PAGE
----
Another thing to note here is that we have not yet been introduced to Mary, yet she is referred to here as if we already knew the story that comes in the following chapter.  In chapter twelve, Mary of Bethany applied an extravagant ointment to Jesus’ feet and wiped them with her hair. What about Martha, her sister, Is she being placed in a slightly secondary position to Mary?  Their home, Bethany, is described as the “village of Mary and her sister Martha.”

In the chapter previous to this one, Jesus had been in Jerusalem, but, under threat of arrest, Jesus left Jerusalem and hid out “across the Jordan” (10:40).  Jesus’ specific location is not mentioned, but Mary and Martha seem to know where he is.  Underground movements often have their own methods of communication.  They send a message to Jesus in which they tell Jesus that Lazarus is sick.  They make no request, however, for him to come to Bethany, perhaps because Bethany is only two miles outside of Jerusalem.  Bethany is in the heart of Judea–a place which, for Jesus, is very dangerous.

Then after this, he was saying to the disciples, “We may go into Judea again.”  The disciples are saying to him, “Rabbi, just now the Judeans were seeking to stone you, and again you are going there?”  Jesus answered, “Are there not twelve hours in the day?  If a certain one might walk around in the day, that one is not stumbling, for that one sees the light of this world.  But if a certain one might walk in the night, that one stumbles, for the light is not in them.”

These things, he said, and after this, he was saying to them, “Lazarus, our friend, has been sleeping, but I go so that I wake him.”  Then his disciples said to him, “Lord, if he has been sleeping, he will be saved.”  But Jesus answered concerning his death, but they seemed he is speaking concerning the rest of sleep.  Then Jesus said to them openly, “Lazarus is dead, and I rejoice through you so that you might trust.  But we go to him.” Then Thomas, the one called Didymus, said to his fellow disciples, “We go, and you, so that we may die with him.”

The disciples are unnerved at the idea of returning to Judea.  They had only recently escaped Judea by the skin of their teeth, and now Jesus wants to go back?  John again plays with the darkness and light motif when in chapter 9, he has Jesus say that, while he is in the world, he is the “light of the world” (9: 5).  This indicates that there will be a time when he is not “in the world.”  This will be “night.”  Staying faithful will be difficult in that circumstance.  But, for now, he is “in the world.”  His followers are able to follow him, even into treacherous situations, while he is with them.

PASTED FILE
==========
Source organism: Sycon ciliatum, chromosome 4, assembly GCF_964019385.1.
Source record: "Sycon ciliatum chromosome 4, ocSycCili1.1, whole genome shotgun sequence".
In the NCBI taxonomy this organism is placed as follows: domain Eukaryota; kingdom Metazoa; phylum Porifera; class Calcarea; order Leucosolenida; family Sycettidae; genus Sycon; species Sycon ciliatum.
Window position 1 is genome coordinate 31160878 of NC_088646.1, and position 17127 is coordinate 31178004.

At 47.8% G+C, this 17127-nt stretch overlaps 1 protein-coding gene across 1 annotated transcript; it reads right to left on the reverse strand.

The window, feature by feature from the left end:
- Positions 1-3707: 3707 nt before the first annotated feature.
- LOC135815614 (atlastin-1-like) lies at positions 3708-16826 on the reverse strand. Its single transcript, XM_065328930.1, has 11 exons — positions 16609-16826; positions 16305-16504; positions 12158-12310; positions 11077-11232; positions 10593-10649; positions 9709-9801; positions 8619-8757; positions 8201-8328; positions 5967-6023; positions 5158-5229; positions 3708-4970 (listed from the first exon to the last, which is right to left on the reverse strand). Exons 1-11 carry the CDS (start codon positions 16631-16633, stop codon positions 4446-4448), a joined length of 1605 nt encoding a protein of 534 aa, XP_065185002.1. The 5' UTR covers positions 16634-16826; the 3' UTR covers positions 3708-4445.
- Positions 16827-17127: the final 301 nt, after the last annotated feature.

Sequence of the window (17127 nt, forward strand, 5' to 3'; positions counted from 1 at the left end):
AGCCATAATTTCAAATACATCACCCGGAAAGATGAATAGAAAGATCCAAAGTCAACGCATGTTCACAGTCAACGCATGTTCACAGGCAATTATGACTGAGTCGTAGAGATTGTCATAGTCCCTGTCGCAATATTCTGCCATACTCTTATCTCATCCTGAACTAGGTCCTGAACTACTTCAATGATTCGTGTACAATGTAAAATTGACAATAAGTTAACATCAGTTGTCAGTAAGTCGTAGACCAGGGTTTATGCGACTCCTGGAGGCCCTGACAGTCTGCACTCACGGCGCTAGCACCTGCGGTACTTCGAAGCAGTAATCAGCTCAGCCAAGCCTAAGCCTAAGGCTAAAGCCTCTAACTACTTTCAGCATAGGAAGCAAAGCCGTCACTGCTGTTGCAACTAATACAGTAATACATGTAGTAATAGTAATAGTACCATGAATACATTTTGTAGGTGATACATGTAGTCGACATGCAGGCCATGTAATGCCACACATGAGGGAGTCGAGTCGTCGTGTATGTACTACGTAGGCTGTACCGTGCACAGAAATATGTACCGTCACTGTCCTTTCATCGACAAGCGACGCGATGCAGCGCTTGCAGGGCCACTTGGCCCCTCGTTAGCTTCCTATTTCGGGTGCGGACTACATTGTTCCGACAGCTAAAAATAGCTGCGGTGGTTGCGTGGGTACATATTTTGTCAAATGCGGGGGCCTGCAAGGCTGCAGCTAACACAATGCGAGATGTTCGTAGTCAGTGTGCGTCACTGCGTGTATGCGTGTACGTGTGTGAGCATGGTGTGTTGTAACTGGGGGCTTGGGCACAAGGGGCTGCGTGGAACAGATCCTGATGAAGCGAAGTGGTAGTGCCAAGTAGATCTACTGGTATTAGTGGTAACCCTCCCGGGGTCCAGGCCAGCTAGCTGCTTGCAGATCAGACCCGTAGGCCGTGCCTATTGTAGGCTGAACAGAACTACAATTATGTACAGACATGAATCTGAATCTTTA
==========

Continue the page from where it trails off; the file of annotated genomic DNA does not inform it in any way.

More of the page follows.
Jesus identifies Lazarus as “our friend.”  This, incidentally, is the first indication that the disciples even knew who Lazarus is.  Lazarus has “fallen asleep.”  The disciples make the common-sense point that, if all he is asleep, “he will be all right.”

It could as well–and perhaps better–be translated this way:  “Lord, if he has been sleeping, he will be saved.”  The word is sothesetaisozo, in its future passive form.  In the fourth gospel, sozo, when used by Jesus, means spiritual salvation.  Here, however, it is used by the disciples, and seems to indicate a recovery from illness.  Both uses of the word are acceptable, although its usage here is an indication that, as per usual in the fourth gospel, Jesus is speaking on one level, where everybody else is thinking more concretely. Asleep means not awake verses asleep means dead.

We note also here that prior to the resurrection of Jesus, there are seven “signs” in the fourth gospel.  If the number seven is the number of God–the number of completion and wholeness–then the seven signs of the fourth gospel, taken together, give us a complete picture of Jesus.  (After Easter, there is an additional sign, the eighth one, which is a sign of the new creation.)

The first sign is the wedding at Cana where Jesus revealed his “glory” and his disciples “faithed” in him.  The story of the raising of Lazarus is the seventh “sign.”  In this seventh “sign,” God is “glorified” and the disciples will “faith.”  The seven “signs” begin and end in “glory” and “faith.”

The disciples had resisted going back to Judea.  Thomas says that, yes, they will go with him, but, rather fatalistically, expects the journey not to end well.  In fact, he supposes that all of them will die with Jesus, a not unreasonable assumption.  As the story progresses, however, there is no mention of the disciples actually being with him as he goes to Bethany, and, indeed, they appear not to have gone.  The next time we see the disciples, it is verse 54, and they are “out in the wilderness.”